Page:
Name: Dillon Pham
Hometown and Undergrad: I’m from Huntington Beach, CA and went to undergrad at the University of California, Los Angeles. I graduated in 2019 with a B.S. in Biochemistry and a Minor in Global Health.
Hobbies: watching/playing sports (Go Packers!), hanging out with friends, and food adventures
What is your role in Peer Navigators?
Help to acclimate the first years to medical school. Medical school itself is stressful enough and that does not even take into account the normal stresses that occur with life. I do what I can to help the Peer Navigator program provide a sense of support and mentorship to those in need!
Why did you get involved?
I chose to be a part of the Peer Navigators program because I saw an opportunity to contribute in a meaningful way to the CUSOM community. It brings me joy to be able to pass on knowledge from my past mistakes, so that the future students don’t have to make the same mistakes.
What are some of the most valuable ways you think Peer Navigators serve the student body?
I think Peer Navigators have extreme versatility and contribute whenever we spot an avenue in which we can help the Class of 2025. When students expressed concern for their OSCEs last year, we hosted a mock OSCE to help them. Earlier in the year, we hosted a lot of social events to allow students to get to know each other; throughout the year, we host counseling sessions to talk with the students regarding their mental health and stresses.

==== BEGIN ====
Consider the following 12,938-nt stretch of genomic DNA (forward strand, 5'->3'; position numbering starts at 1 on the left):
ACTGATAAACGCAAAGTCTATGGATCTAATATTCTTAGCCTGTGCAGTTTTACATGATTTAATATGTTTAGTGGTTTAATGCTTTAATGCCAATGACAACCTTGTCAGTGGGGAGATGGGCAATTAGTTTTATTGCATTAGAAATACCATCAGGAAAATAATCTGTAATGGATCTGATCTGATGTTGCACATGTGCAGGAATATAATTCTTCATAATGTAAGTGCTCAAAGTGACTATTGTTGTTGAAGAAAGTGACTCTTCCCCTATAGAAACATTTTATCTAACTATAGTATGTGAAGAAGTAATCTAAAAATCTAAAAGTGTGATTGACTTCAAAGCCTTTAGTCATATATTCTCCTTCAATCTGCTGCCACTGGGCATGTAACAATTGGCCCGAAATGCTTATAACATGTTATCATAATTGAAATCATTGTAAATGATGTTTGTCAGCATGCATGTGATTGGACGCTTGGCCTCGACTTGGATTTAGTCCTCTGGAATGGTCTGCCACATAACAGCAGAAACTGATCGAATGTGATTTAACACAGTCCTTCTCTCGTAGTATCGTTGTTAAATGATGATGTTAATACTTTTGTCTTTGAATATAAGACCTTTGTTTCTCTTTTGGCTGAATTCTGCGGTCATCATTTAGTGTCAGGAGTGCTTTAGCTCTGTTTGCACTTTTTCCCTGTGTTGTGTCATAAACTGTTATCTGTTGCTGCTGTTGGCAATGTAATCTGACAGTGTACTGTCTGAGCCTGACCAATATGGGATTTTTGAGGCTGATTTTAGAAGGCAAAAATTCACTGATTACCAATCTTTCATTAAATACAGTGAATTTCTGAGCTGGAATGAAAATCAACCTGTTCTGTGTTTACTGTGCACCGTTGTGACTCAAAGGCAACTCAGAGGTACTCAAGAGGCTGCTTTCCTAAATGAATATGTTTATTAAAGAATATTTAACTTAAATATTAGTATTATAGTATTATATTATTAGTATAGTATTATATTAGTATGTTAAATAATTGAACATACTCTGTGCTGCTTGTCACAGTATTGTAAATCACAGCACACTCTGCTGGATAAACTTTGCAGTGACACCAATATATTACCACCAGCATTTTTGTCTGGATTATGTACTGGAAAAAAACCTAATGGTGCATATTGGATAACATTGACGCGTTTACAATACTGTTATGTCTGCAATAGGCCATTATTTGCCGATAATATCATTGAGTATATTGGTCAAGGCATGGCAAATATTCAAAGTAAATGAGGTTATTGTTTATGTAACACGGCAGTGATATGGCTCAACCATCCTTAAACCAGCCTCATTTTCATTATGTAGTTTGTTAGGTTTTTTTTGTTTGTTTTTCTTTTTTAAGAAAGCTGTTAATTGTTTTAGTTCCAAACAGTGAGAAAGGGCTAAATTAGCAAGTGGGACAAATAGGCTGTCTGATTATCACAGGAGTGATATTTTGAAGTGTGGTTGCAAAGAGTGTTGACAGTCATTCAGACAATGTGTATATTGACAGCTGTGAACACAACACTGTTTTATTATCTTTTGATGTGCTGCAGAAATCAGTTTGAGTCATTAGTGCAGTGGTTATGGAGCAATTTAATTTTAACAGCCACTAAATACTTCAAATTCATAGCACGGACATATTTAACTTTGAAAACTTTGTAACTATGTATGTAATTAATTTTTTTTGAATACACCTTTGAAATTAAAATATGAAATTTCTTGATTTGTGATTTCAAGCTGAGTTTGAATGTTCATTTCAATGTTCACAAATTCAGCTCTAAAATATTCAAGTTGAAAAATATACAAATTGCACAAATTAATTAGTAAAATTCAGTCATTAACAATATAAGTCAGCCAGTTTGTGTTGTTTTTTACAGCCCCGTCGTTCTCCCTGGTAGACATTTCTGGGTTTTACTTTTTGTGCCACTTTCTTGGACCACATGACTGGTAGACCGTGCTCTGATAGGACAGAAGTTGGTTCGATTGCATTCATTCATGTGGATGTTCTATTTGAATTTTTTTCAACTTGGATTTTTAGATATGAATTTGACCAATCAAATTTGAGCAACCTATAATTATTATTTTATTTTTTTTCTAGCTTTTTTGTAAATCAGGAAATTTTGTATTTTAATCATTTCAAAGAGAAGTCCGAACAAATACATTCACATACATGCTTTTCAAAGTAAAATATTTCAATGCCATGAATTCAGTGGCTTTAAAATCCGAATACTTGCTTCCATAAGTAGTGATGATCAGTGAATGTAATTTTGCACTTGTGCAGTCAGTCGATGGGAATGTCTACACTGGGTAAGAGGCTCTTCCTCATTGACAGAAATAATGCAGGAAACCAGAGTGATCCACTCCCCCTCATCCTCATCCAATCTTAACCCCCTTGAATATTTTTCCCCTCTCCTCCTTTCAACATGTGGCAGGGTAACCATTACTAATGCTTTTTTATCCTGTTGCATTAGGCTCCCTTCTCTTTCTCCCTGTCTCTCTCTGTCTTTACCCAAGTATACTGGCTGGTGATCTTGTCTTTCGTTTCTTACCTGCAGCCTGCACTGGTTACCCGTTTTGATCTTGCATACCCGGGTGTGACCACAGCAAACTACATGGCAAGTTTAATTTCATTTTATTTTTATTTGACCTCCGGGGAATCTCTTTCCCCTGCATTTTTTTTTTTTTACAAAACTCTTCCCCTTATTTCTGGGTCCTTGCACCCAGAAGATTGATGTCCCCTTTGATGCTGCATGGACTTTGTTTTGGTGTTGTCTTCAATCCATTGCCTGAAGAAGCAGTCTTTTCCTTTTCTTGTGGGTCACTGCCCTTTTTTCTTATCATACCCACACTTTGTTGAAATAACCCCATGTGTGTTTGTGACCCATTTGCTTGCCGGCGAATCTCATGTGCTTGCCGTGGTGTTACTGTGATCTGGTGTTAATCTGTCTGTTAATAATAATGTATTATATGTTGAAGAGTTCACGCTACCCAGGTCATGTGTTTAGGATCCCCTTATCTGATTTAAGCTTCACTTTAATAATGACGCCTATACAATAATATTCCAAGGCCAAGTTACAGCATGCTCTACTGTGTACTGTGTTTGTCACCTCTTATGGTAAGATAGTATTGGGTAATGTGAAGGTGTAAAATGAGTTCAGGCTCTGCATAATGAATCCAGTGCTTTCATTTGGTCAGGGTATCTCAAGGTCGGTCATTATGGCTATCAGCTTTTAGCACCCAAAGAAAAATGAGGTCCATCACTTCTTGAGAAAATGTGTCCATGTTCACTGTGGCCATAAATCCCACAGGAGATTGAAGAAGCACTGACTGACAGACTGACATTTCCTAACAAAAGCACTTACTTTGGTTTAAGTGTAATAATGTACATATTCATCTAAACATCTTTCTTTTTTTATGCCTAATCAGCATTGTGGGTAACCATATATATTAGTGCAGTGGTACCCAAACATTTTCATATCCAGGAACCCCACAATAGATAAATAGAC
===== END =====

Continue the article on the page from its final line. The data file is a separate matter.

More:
What would you want your fellow students or future students to know?
Never be afraid to ask for help! The stress of medical school is intense, to say the least, but there are always people willing to help out along the way if you ask for help. The faculty, fellow students, and surrounding resources are more than happy to help you out on your journey, so the trek through medical school does not have to be a journey you take alone!